Brown credits Boone in part with opening the Northwest Territory that became everything from Ohio west to Minnesota. John M. James and his band of rebel Baptist preachers, not only opened the West from colonial Virginia to Missouri Territory, but also way beyond into the Far West, to the Rockies and California.

Daniel Boone is a star in history’s firmament, replete with legend and misleading mythology, which Brown goes to great length to extinguish in a shower of facts. John M. James, for the most part, is unknown to legend, mythology, or fact. Equally, unknown is the origination in John’s Kentucky of many of those families affiliated with John who later spawned their own history of the American West.

Kent Masterson Brown
Kent Masterson Brown

I have enjoyed the former historical work of Kent Masterson Brown. Brown resembles for me the often fabled Kentucky lawyer whose telling of a good history lesson, more than a trial, vindicates justice. His voice that speaks through grit is invaluable. Brown and I are in the same business. Maybe that explains our mutual fondness for a neat and tidy bow tie.

Scitt New as Daniel Boone
Scott New portrays Daniel Boone

As a boy, John M. James tried to join Daniel Boone, when Boone stood beside his wagon in Stevensburg, Virginia, seeking recruits to enter the dark and unknown wilderness. Though John was too young for Boone to accept, each man became a pioneer. Each did so in his own way. Each has had a lasting effect on American history.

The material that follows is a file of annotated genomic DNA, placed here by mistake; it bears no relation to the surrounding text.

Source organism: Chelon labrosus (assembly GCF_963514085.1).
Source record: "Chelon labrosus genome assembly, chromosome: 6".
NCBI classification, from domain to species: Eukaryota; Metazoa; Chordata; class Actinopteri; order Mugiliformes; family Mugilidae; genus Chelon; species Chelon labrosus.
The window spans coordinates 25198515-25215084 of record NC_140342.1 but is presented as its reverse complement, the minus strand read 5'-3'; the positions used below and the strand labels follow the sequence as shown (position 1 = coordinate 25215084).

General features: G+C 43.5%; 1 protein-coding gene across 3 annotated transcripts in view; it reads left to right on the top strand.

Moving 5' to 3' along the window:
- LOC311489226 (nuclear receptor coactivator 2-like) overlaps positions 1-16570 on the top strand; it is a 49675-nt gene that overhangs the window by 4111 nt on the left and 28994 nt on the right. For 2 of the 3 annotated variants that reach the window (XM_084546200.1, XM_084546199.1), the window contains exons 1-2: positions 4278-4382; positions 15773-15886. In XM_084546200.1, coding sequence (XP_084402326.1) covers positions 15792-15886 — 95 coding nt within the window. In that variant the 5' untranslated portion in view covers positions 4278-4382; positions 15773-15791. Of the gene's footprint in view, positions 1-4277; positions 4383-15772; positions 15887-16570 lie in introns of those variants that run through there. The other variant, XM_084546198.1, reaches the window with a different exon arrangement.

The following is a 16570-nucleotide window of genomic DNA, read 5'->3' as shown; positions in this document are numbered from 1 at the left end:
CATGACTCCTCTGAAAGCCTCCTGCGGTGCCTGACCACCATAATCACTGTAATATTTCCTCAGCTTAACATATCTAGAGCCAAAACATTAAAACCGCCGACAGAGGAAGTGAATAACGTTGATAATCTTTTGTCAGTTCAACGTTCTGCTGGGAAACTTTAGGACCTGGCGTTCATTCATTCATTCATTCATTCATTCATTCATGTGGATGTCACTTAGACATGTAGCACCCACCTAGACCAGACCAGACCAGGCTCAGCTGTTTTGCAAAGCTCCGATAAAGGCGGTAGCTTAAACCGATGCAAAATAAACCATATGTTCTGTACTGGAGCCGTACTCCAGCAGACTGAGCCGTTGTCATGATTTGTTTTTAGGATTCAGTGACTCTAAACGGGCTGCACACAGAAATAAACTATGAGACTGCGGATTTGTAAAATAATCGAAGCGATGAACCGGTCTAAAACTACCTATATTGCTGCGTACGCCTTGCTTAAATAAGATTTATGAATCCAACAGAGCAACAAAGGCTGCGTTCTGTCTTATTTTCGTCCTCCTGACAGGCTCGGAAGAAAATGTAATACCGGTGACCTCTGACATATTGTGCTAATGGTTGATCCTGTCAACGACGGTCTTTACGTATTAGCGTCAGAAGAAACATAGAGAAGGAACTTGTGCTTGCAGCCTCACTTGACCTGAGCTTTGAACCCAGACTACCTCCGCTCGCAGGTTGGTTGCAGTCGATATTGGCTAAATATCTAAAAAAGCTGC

In This Bloody Ground, I will argue, however, that John M. James was more an average person’s pioneer. John M. James, not Daniel Boone, produced a more lasting effect relative to the common person. The legacy of John M. James endures in the social, religious, and political culture of America.

The marriage of Jesse’s son Jesse Edwards James Jr. to Estella Frances “Stella” McGowan might have appeared surprising at the time. It should not. He is a great-grandson of John M. James. She is a third great granddaughter of Daniel Boone. Their marriage represents the reunion of Daniel Boone and John M. James. For today and all tomorrows, the descendants of Jesse James will be the progeny of a star pioneer and a pioneer of the common man.

To view the entire program of Daniel Boone and the Opening of the West, and to savor the smack and zing of This Bloody Ground coming this year, CLICK HERE. The program may not be available for very long.

Serendipity Encounters at the Ohio Genealogical Society Conference

Months ago, I answered the Call for Papers from Ohio Genealogical Society (OGS), intending to broaden the audience for my book Jesse James Soul Liberty. My proposal offered a presentation about the unique methodology adopted in my twelve years of researching and writing my genealogy and history of the Jesse James family. Illness stopped me once before from presenting my talk Jesse James’ Genealogy Is Not For Crackpots Any More to the Minnesota Genealogical Society. With OGS, I was expecting a second chance.

Ohio Genealogical Society, 2015 Conference
Ohio Genealogical Society, 2015

My expectation was thwarted. OGS was not excited about the genealogy of Jesse James. Fair enough. Not everyone is.